“The Barents Sea and the coast of Novaya Zemlya were turned into a dump for solid and liquid radioactive waste. A catastrophic situation has been created. A real threat has emerged, not only to sea mammals but everything in the ocean. The ecological and genetic consequences are unpredictable.”

Novaya Zemlya, an Arctic island twice as big as Switzerland, was cleared of its inhabitants in the 1950s to make way for nuclear weapons testing.

The frigid waters of the White and Barents seas were used as a dump for spent reactors from nuclear submarines and icebreakers.

Environmentalists say that the Soviet government operated its nuclear program with reckless disregard not only for sea animals but for people……….

Nearly 200 miles south of Archangel, rockets arc over the sky to the east in secret military tests.

The boosters scatter to the ground, with vestiges of dangerous fuel in them.

Most terrifying of all, no one has any idea what the military is up to. “Our economy is unequaled in the world by the concentration of military factories,” says Viktor S. Sadkov, a member of the regional council.

“We ought to be in the Guinness Book of Records. Just now we are starting to understand our state is a big, unitary military camp.” http://articles.baltimoresun.com/1992-04-19/news/1992110007_1_novaya-zemlya-nuclear-weapons-nuclear-program

 

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August 31, 2015 - Posted by | ARCTIC, oceans

1 Comment »

  1. […] Even Radioactive waste from inland Russia worked its way to the Arctic: “In the 1950’s, the effluent from the nuclear-weapons factory near Chelyabinsk was dumped into the River Techa. It ended up in the Arctic Ocean. Between 1964 and 1986, some 7,000 tons of solid radioactive waste and 1,600 cubic meters of liquid waste was pitched into the Kara and Barents Seas from the base in Murmasnk which serviced the Soviet fleet of nuclear powered naval and merchant ships. Likewise, nuclear reactors from at least 18 nuclear submarines and icebreakers were dumped in the Barents sea, and an entire nuclear sub was deliberately sunk after an accident in May 1968. Another nuclear submarine, the Komsomolets, sank 300 miles of Norway with the loss of 42 sailors. It went down with two nuclear warheads. Finally, the Russians were dumping unprossed nuclear waste into The Sea of Japan. As late as October 1993, the Russians confirmed that one of their ships discharged 900 tons of radioactive water from scrapped nuclear submarines.” http://www1.american.edu/ted/arctic.htm Related: http://www.spiegel.de/international/spiegel/cold-war-legacies-nuclear-waste-in-the-russian-arctic-a-390715.html https://nuclear-news.net/2015/08/31/barents-sea-the-arctics-radioactive-legacy-of-soviet-nuclear-weap… […]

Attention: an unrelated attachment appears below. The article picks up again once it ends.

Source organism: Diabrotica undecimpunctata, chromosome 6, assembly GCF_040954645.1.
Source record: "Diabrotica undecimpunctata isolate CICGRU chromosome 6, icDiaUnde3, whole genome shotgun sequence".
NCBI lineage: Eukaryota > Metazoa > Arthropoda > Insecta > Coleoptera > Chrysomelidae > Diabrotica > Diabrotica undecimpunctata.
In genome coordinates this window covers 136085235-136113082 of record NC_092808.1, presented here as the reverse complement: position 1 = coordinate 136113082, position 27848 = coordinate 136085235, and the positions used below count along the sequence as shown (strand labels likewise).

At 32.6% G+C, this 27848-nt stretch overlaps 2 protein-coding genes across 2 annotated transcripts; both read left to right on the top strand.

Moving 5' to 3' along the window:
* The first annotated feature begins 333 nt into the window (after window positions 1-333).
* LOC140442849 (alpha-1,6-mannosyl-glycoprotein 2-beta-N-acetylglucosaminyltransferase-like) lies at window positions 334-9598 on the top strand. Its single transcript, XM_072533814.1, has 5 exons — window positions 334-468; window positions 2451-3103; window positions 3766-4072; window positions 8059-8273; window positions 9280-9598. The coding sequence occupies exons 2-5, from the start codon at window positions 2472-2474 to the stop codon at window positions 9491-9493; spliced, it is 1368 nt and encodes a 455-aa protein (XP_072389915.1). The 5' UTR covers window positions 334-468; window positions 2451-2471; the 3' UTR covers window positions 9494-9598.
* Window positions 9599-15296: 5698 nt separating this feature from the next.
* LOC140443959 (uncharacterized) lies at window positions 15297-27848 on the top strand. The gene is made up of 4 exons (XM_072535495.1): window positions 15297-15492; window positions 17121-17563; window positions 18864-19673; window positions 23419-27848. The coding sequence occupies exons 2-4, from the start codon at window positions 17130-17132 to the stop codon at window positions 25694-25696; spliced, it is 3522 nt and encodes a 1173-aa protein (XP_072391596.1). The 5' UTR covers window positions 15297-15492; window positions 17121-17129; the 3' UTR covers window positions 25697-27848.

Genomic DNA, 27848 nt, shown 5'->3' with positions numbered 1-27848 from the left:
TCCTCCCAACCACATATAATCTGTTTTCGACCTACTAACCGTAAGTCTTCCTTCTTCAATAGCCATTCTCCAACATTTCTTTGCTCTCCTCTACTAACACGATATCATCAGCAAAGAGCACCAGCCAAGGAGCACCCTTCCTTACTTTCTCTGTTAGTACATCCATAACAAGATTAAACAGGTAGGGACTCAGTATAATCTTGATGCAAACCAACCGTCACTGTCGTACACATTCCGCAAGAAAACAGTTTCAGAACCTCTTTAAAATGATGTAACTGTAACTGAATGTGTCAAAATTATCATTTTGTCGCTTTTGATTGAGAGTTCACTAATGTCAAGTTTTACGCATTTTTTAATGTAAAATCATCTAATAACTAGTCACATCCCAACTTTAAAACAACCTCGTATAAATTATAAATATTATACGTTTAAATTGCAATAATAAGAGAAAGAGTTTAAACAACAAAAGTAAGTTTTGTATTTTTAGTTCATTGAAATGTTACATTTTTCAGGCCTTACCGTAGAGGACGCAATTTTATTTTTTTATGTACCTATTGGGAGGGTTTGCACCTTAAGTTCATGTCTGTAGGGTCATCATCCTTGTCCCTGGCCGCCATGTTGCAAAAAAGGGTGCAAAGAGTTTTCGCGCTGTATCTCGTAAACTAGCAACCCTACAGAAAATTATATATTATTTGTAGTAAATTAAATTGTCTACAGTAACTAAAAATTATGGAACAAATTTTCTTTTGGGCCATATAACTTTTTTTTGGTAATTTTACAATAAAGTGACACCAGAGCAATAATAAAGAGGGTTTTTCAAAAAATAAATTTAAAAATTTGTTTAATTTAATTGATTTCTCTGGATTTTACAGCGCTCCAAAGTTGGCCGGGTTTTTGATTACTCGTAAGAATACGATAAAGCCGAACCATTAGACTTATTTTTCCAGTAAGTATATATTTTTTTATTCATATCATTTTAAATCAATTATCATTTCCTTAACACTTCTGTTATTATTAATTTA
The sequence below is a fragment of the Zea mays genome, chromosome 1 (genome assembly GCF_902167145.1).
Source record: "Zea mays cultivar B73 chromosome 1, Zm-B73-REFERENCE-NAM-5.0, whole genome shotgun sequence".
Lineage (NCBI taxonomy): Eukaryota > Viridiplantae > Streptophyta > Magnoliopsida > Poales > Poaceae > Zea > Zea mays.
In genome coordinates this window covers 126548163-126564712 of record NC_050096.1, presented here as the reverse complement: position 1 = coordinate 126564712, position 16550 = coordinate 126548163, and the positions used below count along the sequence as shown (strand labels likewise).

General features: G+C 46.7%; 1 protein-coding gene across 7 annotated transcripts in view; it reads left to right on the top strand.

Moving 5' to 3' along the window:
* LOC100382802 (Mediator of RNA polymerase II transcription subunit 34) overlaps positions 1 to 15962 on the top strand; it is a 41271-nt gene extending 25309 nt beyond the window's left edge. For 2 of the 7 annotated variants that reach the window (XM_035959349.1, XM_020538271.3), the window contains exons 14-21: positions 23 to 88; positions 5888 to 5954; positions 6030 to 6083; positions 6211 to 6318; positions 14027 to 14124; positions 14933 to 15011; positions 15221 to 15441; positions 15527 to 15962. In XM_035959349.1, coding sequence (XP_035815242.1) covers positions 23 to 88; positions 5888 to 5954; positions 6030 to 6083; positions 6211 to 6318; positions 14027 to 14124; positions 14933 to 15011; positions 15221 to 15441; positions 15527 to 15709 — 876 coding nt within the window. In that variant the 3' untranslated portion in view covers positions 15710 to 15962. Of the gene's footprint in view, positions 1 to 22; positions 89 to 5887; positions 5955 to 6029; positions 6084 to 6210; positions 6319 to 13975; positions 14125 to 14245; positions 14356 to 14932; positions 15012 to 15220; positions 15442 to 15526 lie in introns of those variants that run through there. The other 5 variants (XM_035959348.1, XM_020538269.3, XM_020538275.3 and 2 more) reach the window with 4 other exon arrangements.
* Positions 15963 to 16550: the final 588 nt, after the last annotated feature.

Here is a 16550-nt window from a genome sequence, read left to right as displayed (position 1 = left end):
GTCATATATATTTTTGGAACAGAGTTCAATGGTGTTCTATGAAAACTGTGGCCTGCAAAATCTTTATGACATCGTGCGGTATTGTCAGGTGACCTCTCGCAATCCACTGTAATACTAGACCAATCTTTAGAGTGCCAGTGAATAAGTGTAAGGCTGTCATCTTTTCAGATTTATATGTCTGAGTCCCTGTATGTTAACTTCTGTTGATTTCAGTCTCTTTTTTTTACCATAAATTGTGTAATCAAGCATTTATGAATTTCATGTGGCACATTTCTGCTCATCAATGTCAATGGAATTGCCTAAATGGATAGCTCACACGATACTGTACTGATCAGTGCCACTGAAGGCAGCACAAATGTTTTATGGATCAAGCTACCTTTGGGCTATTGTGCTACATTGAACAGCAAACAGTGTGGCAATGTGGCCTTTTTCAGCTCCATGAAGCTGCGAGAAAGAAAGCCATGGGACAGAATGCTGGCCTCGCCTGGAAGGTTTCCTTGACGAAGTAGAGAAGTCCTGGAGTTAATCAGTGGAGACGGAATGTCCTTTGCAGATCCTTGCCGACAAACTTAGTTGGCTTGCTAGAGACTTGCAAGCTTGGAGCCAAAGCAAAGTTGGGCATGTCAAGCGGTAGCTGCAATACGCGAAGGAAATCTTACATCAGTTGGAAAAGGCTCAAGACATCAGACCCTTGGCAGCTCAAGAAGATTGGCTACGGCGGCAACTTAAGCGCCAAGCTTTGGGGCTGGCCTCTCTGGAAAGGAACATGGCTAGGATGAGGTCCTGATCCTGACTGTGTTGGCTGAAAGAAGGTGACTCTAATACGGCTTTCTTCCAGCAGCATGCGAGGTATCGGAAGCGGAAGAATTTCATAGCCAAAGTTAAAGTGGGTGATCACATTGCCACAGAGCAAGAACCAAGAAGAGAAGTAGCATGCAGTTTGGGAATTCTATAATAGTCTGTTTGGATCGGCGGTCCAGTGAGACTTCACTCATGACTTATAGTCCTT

Pingback by Did Russia Nuke Santa and his Reindeer? The Arctic Still Endangered by Lethal Radionuclides | Mining Awareness Plus | December 25, 2015 | Reply